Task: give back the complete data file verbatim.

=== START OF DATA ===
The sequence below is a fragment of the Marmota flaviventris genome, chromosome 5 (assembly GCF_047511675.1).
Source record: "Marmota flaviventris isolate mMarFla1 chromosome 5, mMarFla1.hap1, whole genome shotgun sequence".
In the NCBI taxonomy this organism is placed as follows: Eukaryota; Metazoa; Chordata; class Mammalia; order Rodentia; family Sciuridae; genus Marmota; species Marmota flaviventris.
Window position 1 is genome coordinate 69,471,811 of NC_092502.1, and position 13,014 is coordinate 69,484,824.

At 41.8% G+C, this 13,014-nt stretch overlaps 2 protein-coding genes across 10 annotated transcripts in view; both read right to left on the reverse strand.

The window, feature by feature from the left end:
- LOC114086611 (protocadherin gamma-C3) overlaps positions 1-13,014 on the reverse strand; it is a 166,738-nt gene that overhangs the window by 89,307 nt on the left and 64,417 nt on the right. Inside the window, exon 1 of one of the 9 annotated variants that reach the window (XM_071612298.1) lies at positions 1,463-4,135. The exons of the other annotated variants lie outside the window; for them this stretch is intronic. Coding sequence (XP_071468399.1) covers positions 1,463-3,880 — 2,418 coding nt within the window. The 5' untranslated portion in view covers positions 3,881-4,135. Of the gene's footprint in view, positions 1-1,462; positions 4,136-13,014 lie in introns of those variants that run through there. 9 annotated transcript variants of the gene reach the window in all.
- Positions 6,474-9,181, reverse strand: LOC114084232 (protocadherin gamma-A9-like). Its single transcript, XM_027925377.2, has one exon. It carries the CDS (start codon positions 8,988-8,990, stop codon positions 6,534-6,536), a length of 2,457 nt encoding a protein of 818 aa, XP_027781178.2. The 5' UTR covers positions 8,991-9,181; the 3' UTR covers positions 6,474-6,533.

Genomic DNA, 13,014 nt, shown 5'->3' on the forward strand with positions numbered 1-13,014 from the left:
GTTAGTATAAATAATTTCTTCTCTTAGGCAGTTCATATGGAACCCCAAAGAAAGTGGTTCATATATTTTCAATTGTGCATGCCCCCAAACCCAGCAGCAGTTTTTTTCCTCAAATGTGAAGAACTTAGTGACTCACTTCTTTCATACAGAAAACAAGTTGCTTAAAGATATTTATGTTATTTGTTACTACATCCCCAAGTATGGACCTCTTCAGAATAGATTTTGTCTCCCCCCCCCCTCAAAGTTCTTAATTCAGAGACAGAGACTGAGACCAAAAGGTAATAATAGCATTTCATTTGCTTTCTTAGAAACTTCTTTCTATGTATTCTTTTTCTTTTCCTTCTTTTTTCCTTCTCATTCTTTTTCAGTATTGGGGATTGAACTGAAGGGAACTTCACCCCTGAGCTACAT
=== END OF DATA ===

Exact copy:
The sequence below is a fragment of the Marmota flaviventris genome, chromosome 5 (assembly GCF_047511675.1).
Source record: "Marmota flaviventris isolate mMarFla1 chromosome 5, mMarFla1.hap1, whole genome shotgun sequence".
In the NCBI taxonomy this organism is placed as follows: Eukaryota; Metazoa; Chordata; class Mammalia; order Rodentia; family Sciuridae; genus Marmota; species Marmota flaviventris.
Window position 1 is genome coordinate 69,471,811 of NC_092502.1, and position 13,014 is coordinate 69,484,824.

At 41.8% G+C, this 13,014-nt stretch overlaps 2 protein-coding genes across 10 annotated transcripts in view; both read right to left on the reverse strand.

The window, feature by feature from the left end:
- LOC114086611 (protocadherin gamma-C3) overlaps positions 1-13,014 on the reverse strand; it is a 166,738-nt gene that overhangs the window by 89,307 nt on the left and 64,417 nt on the right. Inside the window, exon 1 of one of the 9 annotated variants that reach the window (XM_071612298.1) lies at positions 1,463-4,135. The exons of the other annotated variants lie outside the window; for them this stretch is intronic. Coding sequence (XP_071468399.1) covers positions 1,463-3,880 — 2,418 coding nt within the window. The 5' untranslated portion in view covers positions 3,881-4,135. Of the gene's footprint in view, positions 1-1,462; positions 4,136-13,014 lie in introns of those variants that run through there. 9 annotated transcript variants of the gene reach the window in all.
- Positions 6,474-9,181, reverse strand: LOC114084232 (protocadherin gamma-A9-like). Its single transcript, XM_027925377.2, has one exon. It carries the CDS (start codon positions 8,988-8,990, stop codon positions 6,534-6,536), a length of 2,457 nt encoding a protein of 818 aa, XP_027781178.2. The 5' UTR covers positions 8,991-9,181; the 3' UTR covers positions 6,474-6,533.

Genomic DNA, 13,014 nt, shown 5'->3' on the forward strand with positions numbered 1-13,014 from the left:
GTTAGTATAAATAATTTCTTCTCTTAGGCAGTTCATATGGAACCCCAAAGAAAGTGGTTCATATATTTTCAATTGTGCATGCCCCCAAACCCAGCAGCAGTTTTTTTCCTCAAATGTGAAGAACTTAGTGACTCACTTCTTTCATACAGAAAACAAGTTGCTTAAAGATATTTATGTTATTTGTTACTACATCCCCAAGTATGGACCTCTTCAGAATAGATTTTGTCTCCCCCCCCCCTCAAAGTTCTTAATTCAGAGACAGAGACTGAGACCAAAAGGTAATAATAGCATTTCATTTGCTTTCTTAGAAACTTCTTTCTATGTATTCTTTTTCTTTTCCTTCTTTTTTCCTTCTCATTCTTTTTCAGTATTGGGGATTGAACTGAAGGGAACTTCACCCCTGAGCTACAT